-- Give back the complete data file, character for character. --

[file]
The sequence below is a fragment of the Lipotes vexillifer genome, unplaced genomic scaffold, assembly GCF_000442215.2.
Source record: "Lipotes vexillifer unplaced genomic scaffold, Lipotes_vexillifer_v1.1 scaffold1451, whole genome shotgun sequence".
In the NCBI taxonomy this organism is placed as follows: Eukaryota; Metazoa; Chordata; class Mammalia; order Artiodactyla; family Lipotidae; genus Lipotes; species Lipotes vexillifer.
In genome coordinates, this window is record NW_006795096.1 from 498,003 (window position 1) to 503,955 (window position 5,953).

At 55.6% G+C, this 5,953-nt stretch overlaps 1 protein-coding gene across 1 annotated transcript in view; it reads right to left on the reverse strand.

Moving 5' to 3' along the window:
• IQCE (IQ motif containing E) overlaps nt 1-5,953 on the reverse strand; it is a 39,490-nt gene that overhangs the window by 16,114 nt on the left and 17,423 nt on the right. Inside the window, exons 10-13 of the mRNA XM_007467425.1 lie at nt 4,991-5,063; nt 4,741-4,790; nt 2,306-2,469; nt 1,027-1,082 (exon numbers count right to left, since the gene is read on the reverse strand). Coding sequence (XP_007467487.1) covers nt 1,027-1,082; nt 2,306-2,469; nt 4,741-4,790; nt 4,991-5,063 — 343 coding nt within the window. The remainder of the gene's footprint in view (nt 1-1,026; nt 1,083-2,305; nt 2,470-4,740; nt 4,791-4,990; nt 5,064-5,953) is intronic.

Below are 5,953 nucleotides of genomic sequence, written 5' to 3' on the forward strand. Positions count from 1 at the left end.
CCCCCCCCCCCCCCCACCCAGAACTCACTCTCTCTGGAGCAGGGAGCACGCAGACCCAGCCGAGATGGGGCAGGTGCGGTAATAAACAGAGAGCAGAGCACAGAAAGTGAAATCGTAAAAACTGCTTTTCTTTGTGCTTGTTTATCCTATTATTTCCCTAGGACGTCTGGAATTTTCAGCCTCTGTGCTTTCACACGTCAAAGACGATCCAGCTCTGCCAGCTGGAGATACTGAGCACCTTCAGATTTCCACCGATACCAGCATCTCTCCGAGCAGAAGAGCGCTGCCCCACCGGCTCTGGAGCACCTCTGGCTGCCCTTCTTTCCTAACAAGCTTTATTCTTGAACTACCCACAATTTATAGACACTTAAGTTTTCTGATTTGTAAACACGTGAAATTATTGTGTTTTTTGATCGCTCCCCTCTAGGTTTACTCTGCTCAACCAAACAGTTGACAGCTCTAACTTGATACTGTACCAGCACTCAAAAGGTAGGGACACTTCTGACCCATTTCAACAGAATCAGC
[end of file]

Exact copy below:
The sequence below is a fragment of the Lipotes vexillifer genome, unplaced genomic scaffold, assembly GCF_000442215.2.
Source record: "Lipotes vexillifer unplaced genomic scaffold, Lipotes_vexillifer_v1.1 scaffold1451, whole genome shotgun sequence".
In the NCBI taxonomy this organism is placed as follows: Eukaryota; Metazoa; Chordata; class Mammalia; order Artiodactyla; family Lipotidae; genus Lipotes; species Lipotes vexillifer.
In genome coordinates, this window is record NW_006795096.1 from 498,003 (window position 1) to 503,955 (window position 5,953).

At 55.6% G+C, this 5,953-nt stretch overlaps 1 protein-coding gene across 1 annotated transcript in view; it reads right to left on the reverse strand.

Moving 5' to 3' along the window:
• IQCE (IQ motif containing E) overlaps nt 1-5,953 on the reverse strand; it is a 39,490-nt gene that overhangs the window by 16,114 nt on the left and 17,423 nt on the right. Inside the window, exons 10-13 of the mRNA XM_007467425.1 lie at nt 4,991-5,063; nt 4,741-4,790; nt 2,306-2,469; nt 1,027-1,082 (exon numbers count right to left, since the gene is read on the reverse strand). Coding sequence (XP_007467487.1) covers nt 1,027-1,082; nt 2,306-2,469; nt 4,741-4,790; nt 4,991-5,063 — 343 coding nt within the window. The remainder of the gene's footprint in view (nt 1-1,026; nt 1,083-2,305; nt 2,470-4,740; nt 4,791-4,990; nt 5,064-5,953) is intronic.

Below are 5,953 nucleotides of genomic sequence, written 5' to 3' on the forward strand. Positions count from 1 at the left end.
CCCCCCCCCCCCCCCACCCAGAACTCACTCTCTCTGGAGCAGGGAGCACGCAGACCCAGCCGAGATGGGGCAGGTGCGGTAATAAACAGAGAGCAGAGCACAGAAAGTGAAATCGTAAAAACTGCTTTTCTTTGTGCTTGTTTATCCTATTATTTCCCTAGGACGTCTGGAATTTTCAGCCTCTGTGCTTTCACACGTCAAAGACGATCCAGCTCTGCCAGCTGGAGATACTGAGCACCTTCAGATTTCCACCGATACCAGCATCTCTCCGAGCAGAAGAGCGCTGCCCCACCGGCTCTGGAGCACCTCTGGCTGCCCTTCTTTCCTAACAAGCTTTATTCTTGAACTACCCACAATTTATAGACACTTAAGTTTTCTGATTTGTAAACACGTGAAATTATTGTGTTTTTTGATCGCTCCCCTCTAGGTTTACTCTGCTCAACCAAACAGTTGACAGCTCTAACTTGATACTGTACCAGCACTCAAAAGGTAGGGACACTTCTGACCCATTTCAACAGAATCAGC